Dozens of Rotorua locals with long-term mental health, physical or intellectual disabilities will now get the chance to gain their driver's licence thanks to a $5000 grant from BayTrust.
The money will be used by Te Aratu Trust to continue running their successful driving programme in 2021, avoiding the need to cut back the professional lessons, vehicle access and free petrol which are offered to those in need each week.
"Getting a driver's licence is a massive achievement for any New Zealander," Te Aratu Trust manager Lindsay Harper said.
"And for people with disabilities it's just that much harder. It's financially impossible really, for somebody on a benefit now to actually go through the process because the costs are so high."
Many of Te Aratu Trust's clients do not have access to a car so the trust runs its own driving programme – providing a free 45 minute lesson once a week for up to 10 different people – to enable them to gain their driver's licence and the freedom that comes with it.
"It's fantastic BayTrust has come on board to support us," Harper said.
"It makes such a big difference in people's lives and it's so worthwhile. I was stressing a little bit about whether we could run a full programme this year or if we would need to cut down a little bit, but the demand's there.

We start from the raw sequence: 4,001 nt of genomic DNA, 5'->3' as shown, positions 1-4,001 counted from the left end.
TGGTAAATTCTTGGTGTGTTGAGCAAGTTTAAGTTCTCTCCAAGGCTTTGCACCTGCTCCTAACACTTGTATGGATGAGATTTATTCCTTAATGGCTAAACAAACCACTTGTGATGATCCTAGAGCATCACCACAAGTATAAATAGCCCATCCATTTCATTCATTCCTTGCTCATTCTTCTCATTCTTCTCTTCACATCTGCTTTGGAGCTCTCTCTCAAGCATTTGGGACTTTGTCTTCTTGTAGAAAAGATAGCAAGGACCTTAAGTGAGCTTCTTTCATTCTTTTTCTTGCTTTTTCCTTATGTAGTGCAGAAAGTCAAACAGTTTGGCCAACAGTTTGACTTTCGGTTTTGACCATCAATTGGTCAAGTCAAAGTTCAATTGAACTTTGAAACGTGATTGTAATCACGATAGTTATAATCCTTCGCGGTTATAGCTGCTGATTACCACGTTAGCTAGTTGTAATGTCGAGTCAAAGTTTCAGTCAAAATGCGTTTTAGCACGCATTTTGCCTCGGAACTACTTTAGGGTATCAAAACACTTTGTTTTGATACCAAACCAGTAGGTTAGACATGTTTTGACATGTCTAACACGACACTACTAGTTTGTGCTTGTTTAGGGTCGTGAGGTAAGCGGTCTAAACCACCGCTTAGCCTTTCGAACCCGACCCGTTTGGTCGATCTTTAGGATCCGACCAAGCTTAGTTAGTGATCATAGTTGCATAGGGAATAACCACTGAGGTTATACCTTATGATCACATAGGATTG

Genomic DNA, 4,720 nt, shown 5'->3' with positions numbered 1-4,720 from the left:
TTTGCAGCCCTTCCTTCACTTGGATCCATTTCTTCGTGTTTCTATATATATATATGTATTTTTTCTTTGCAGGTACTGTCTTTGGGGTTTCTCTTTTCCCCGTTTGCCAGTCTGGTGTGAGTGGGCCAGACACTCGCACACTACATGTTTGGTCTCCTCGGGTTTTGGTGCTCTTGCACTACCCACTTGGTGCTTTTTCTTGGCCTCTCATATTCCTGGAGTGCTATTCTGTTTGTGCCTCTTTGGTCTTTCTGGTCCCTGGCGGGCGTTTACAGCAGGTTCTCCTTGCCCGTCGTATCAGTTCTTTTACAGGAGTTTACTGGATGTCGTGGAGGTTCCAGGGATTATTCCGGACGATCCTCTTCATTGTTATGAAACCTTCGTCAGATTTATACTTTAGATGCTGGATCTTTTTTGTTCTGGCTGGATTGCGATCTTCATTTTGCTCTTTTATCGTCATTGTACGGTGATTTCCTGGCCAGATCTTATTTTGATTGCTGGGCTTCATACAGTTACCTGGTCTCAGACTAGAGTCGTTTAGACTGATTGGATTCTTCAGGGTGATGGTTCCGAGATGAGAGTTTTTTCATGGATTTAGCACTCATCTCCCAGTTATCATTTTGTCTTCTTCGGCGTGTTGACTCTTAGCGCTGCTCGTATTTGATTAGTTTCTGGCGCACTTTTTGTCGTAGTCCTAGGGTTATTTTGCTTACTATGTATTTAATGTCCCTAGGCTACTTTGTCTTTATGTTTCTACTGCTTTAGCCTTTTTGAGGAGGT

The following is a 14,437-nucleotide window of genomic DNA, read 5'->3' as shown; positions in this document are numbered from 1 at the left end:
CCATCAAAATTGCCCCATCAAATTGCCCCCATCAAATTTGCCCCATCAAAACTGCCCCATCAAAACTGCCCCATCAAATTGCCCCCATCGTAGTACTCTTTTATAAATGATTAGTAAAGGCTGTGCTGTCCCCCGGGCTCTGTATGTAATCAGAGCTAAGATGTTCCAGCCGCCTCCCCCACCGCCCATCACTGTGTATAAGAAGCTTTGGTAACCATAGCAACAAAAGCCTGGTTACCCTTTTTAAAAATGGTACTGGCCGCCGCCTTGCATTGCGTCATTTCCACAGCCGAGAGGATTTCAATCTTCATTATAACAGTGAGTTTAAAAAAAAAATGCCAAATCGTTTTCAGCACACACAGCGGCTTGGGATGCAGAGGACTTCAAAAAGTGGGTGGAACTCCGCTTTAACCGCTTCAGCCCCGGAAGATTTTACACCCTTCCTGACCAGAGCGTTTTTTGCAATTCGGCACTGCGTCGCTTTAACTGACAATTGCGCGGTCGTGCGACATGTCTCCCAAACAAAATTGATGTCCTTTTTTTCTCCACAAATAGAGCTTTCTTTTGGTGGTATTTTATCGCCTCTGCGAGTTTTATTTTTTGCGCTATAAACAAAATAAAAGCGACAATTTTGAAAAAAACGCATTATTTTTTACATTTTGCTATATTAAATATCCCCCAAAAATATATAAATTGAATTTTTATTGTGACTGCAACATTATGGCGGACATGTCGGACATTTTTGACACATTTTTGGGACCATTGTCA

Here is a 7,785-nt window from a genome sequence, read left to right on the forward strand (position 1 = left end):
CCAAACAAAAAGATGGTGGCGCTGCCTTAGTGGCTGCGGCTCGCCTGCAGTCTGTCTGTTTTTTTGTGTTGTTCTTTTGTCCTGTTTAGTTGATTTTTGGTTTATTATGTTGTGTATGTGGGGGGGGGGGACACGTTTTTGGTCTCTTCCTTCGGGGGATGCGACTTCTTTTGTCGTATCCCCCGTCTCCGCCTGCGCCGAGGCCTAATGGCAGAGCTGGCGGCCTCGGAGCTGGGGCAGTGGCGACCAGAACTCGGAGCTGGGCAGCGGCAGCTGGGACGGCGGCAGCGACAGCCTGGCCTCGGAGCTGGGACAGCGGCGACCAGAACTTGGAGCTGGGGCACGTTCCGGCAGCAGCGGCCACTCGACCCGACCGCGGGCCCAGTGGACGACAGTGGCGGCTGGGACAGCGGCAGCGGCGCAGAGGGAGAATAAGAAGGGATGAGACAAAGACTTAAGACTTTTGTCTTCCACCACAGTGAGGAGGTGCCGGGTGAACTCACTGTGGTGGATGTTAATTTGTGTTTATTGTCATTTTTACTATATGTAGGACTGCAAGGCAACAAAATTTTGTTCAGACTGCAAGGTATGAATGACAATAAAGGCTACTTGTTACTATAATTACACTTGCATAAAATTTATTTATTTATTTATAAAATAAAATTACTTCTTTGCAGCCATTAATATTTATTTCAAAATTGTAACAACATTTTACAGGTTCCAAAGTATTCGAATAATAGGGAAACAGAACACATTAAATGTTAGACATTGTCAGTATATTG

"As soon as somebody passes their license and are out of our programme, somebody else is in it."
Other funding agencies including Rotorua Energy Charitable Trust also contribute towards the trust's driving programme and professional lessons.
"I'm hoping with this extra funding we can now do the full 12 months. It will help pay for all the mileage because we do approximately 180km of driving instruction each week. That's a lot of petrol."
Harper acknowledged that it takes much longer for the trust's clients to pass their license compared to the average New Zealander. But none of them have ever had a car crash.
"Anybody who can pass that test deserves to be able to drive. It's such a hard test."
BayTrust chief executive Alastair Rhodes said the ability to drive was a key life skill which could make an enormous difference in people's lives.
"It opens up huge opportunities for employment, social interaction and independent living," he said.
"Te Aratu's driving programme is providing enormous value in Rotorua and we're very pleased to know it will continue this year."
Supporting and promoting inclusivity is a priority funding area for BayTrust as the organisation works to help strengthen Bay of Plenty communities.
BayTrust's purpose is to provide charitable, cultural, philanthropic, recreational, and other benefits to Bay of Plenty communities through accelerating bold meaningful change, assisting local communities and the environment to flourish.
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